CANBERRA -- Deputy Liberal Leader Julie Bishop said a plebiscite on same sex marriage is the only way forward for Australia, claiming "not a lot of people" have made up their mind, or even thought about the issue.
In an exclusive interview with The Huffington Post Australia, the Foreign Minister declared a referendum would "not be necessary" and hit back at critics who have accused her of not showing leadership by failing to publicly state her personal stance on marriage equality.
Julie Bishop said she's keeping her own counsel: "I don't want my personal views to become the issue."
"My colleagues always get leadership from me in terms of my role as Deputy Leader of the Liberal Party," Bishop told HuffPost Australia in her Parliament House office.
"I spoke on this matter in the party room this week. I have read in the media, so therefore it must be right, that I had some influence on the outcome of the discussion. So I am showing leadership."
It is understood, Cabinet last night discussed the way forward on a "people's vote", but Ministers did not settle on either a plebiscite or referendum.
The Foreign Minister denied the past week's confusion over the way forward on marriage equality has been damaging to the Government.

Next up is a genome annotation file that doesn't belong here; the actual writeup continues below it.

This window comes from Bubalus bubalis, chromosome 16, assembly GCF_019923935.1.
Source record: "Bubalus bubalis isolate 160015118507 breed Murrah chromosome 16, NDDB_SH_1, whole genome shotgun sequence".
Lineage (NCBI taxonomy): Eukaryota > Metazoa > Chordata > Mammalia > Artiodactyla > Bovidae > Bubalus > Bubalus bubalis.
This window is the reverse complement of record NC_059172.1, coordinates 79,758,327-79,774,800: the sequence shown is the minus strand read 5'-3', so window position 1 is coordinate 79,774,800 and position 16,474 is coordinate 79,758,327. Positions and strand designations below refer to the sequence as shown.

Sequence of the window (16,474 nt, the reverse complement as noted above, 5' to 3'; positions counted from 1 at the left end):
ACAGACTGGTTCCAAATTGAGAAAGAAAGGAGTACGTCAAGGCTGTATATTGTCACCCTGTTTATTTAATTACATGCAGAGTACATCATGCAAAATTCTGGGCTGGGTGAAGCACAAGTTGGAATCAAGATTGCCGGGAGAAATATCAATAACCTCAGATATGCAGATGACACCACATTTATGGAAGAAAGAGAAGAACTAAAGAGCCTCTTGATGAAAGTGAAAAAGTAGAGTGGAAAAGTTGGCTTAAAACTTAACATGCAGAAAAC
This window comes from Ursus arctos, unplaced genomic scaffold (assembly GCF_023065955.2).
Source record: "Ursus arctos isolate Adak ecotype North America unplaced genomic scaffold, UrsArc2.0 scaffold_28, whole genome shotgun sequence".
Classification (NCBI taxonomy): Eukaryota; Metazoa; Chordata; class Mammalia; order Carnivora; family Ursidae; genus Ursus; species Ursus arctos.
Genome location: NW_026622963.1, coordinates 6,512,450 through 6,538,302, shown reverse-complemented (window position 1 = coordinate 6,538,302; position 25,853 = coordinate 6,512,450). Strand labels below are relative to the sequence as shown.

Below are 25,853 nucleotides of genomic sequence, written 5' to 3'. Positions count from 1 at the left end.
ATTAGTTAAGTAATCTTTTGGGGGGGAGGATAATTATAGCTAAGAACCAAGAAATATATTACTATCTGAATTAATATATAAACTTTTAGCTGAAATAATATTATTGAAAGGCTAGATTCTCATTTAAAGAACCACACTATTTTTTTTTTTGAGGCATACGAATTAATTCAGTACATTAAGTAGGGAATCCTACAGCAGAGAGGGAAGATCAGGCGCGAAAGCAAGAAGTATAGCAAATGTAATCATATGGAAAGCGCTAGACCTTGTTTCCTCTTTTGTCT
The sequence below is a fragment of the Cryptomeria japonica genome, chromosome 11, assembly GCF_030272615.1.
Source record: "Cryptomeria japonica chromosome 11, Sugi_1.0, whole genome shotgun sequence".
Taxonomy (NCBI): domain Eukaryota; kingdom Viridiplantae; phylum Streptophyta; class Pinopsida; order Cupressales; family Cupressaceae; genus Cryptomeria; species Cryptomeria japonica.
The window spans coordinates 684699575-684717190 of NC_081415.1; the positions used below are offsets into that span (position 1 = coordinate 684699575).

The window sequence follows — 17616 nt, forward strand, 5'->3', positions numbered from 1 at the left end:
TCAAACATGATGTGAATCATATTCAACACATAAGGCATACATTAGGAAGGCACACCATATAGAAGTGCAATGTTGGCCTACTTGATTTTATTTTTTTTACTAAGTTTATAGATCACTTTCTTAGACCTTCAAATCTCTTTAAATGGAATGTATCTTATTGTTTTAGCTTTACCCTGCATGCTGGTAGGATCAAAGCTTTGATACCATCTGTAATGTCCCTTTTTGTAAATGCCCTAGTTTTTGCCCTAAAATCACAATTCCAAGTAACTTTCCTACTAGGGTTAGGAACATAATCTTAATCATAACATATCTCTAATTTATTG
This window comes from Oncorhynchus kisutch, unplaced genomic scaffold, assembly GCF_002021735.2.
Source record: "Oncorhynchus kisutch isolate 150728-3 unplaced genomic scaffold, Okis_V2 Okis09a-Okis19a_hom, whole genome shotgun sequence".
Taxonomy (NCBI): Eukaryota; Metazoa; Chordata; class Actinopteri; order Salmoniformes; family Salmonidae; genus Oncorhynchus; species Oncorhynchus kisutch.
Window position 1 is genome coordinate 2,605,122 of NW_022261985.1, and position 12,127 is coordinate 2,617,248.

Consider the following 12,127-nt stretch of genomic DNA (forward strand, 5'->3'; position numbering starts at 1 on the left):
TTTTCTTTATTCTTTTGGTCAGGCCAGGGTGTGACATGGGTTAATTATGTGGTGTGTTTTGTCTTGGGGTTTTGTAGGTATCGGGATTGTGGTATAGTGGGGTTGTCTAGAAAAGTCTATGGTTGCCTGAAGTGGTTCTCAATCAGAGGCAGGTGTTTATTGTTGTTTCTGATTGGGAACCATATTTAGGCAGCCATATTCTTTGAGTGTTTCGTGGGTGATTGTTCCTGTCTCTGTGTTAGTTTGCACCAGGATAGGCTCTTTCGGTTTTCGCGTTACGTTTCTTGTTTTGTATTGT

She said an informed decision is needed and there hasn't been any opportunity to put the "yes" or "no" case on same sex marriage at a community level. She said she prefers the Irish plebiscite model, describing it as "grass roots democracy."
"It is an important issue, but I don't think it has been fully debated across Australia."
For the full interview watch the video at the top of the page.
While the Foreign Minister does not want the question of same sex marriage to be a distraction, there's no denying the announcement of Australia's new post 2020 greenhouse gas emission reduction target has been lost in the drama of last week's return to parliament.
A week ago, the Government revealed what Ms Bishop will be taking to the Paris climate conference (COP21) in November -- a plan to cut emissions by 26-28 percent by 2030, based on emissions from the year 2005.
The target has been criticised by the Opposition and environmentalists as being too low compared to other developed nations, like the US, UK and China.
Bishop, who'll represent Australia at the Paris summit, contends the comparisons aren't simple as countries are using different baseline years. She said Australia's climate target is non-negotiable, credible and responsible.
"I don't see Paris as a place for negotiating. I mean that's what went wrong with Copenhagen (in 2009). That countries began negotiating and then said they could not change their targets or positions. They would have to go back to their capital."
"That is what the French are seeking to avoid."
The Foreign Minister said Australian officials went through an exhaustive process to see what was achievable for Australia.
"Australia has met its first Kyoto Protocol targets. Met it indeed, exceeded them. We are on track to meet and possibly exceed the second round of Kyoto Protocol targets by 2020. There are not many other countries in that position."
"We say what we are going to do and then we do it."
She said no nation wants another Copenhagen failure and Paris can't fail in the quest to produce a global agreement where all countries put forward an achievable target.